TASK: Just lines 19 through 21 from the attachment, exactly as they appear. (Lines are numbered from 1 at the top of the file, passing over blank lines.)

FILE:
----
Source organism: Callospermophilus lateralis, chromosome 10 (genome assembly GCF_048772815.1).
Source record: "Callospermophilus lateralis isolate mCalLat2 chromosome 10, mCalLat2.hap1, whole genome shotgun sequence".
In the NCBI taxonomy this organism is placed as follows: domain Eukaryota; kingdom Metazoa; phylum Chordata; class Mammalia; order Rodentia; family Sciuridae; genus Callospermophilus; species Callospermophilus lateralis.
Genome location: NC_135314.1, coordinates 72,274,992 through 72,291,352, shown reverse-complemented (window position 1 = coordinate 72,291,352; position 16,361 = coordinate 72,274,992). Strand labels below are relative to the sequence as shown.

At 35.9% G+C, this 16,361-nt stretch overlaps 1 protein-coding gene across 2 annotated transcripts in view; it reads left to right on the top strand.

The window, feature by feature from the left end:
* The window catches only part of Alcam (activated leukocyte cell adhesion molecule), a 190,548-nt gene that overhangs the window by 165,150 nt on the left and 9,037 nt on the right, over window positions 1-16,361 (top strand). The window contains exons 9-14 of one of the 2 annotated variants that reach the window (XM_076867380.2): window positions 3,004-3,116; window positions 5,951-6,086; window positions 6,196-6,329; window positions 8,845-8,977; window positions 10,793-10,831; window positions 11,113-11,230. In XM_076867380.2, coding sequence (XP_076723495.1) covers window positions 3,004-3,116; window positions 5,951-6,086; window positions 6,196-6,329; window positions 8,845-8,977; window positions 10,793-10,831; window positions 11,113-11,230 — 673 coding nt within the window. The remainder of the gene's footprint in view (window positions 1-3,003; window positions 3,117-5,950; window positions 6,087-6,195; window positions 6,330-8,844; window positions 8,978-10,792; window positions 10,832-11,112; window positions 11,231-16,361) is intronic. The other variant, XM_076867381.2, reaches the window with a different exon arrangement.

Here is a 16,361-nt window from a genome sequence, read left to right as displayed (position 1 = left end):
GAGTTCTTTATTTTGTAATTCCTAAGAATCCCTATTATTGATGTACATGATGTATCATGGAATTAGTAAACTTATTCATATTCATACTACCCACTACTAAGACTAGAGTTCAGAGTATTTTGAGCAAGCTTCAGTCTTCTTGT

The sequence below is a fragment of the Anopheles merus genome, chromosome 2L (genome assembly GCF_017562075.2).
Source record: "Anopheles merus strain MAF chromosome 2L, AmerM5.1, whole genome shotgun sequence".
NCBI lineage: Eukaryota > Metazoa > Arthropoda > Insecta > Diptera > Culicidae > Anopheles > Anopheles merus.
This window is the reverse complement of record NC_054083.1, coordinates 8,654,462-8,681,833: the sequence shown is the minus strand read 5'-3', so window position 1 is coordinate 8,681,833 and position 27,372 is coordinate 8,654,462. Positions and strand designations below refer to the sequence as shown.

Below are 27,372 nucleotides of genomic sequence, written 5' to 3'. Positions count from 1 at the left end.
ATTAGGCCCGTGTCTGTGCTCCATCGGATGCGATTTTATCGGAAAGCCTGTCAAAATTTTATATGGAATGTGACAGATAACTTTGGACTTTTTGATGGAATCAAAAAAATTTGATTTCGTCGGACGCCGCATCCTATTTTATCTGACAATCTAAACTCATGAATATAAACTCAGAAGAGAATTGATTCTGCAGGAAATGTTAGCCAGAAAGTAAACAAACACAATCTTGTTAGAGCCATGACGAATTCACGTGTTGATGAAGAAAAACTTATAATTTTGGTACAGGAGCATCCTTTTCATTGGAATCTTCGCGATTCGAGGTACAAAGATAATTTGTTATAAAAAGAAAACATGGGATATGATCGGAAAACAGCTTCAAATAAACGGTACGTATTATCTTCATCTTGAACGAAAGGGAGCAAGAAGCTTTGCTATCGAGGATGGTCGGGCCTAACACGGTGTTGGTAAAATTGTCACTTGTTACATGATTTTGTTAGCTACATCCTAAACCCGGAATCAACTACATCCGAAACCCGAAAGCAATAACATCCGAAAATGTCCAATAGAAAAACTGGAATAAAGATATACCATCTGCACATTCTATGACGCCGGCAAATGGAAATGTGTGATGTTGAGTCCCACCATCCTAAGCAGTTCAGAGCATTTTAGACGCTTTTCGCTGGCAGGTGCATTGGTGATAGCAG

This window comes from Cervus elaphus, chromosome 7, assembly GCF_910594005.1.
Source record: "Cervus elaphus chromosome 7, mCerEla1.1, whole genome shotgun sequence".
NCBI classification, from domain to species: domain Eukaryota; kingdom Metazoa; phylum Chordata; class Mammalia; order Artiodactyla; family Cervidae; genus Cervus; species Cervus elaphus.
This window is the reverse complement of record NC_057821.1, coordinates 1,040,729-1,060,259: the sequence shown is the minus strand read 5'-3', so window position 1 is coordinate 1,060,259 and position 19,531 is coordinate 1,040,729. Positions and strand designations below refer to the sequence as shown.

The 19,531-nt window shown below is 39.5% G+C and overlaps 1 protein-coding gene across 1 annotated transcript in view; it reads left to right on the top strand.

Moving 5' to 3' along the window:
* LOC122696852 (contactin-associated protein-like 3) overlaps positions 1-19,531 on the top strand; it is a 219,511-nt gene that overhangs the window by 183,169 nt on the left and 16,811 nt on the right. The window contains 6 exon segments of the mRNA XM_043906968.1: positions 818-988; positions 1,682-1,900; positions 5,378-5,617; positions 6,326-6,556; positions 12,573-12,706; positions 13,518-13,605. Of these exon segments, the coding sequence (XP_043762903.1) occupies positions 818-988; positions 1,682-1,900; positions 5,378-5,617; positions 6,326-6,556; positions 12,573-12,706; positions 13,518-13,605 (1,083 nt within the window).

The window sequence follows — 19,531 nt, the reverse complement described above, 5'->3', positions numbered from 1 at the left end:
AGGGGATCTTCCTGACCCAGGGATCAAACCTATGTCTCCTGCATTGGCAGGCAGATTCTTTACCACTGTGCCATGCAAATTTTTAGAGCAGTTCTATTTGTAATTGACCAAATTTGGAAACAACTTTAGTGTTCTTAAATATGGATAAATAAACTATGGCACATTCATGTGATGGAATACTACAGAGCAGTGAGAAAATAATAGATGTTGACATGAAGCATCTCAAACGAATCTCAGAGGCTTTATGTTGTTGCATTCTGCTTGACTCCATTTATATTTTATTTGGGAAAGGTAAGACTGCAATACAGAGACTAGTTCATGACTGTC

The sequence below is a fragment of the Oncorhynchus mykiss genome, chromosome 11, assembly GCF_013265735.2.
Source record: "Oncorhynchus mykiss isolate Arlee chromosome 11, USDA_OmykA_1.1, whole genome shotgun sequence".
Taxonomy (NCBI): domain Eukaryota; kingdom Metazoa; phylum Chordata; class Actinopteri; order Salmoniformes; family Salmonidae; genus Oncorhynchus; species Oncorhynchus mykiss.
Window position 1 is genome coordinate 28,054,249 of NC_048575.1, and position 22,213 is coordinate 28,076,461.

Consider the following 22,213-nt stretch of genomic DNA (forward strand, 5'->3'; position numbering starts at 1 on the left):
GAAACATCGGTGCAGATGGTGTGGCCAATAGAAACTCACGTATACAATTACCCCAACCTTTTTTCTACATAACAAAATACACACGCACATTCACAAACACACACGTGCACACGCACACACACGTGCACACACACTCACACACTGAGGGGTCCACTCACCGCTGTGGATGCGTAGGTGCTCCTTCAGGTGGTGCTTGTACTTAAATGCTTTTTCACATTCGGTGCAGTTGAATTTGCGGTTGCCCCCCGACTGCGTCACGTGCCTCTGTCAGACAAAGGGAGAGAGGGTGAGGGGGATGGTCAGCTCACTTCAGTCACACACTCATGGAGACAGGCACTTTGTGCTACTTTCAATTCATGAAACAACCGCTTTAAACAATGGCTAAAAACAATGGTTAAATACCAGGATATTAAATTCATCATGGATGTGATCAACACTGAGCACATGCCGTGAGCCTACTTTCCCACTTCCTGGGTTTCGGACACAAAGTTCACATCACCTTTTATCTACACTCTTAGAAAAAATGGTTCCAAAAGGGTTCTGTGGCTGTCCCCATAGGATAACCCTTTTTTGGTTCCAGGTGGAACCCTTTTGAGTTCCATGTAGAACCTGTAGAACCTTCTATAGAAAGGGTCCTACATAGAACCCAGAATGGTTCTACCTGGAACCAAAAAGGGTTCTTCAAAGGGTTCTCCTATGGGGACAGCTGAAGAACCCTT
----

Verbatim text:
This window is the reverse complement of record NC_057821.1, coordinates 1,040,729-1,060,259: the sequence shown is the minus strand read 5'-3', so window position 1 is coordinate 1,060,259 and position 19,531 is coordinate 1,040,729. Positions and strand designations below refer to the sequence as shown.

The 19,531-nt window shown below is 39.5% G+C and overlaps 1 protein-coding gene across 1 annotated transcript in view; it reads left to right on the top strand.

Moving 5' to 3' along the window: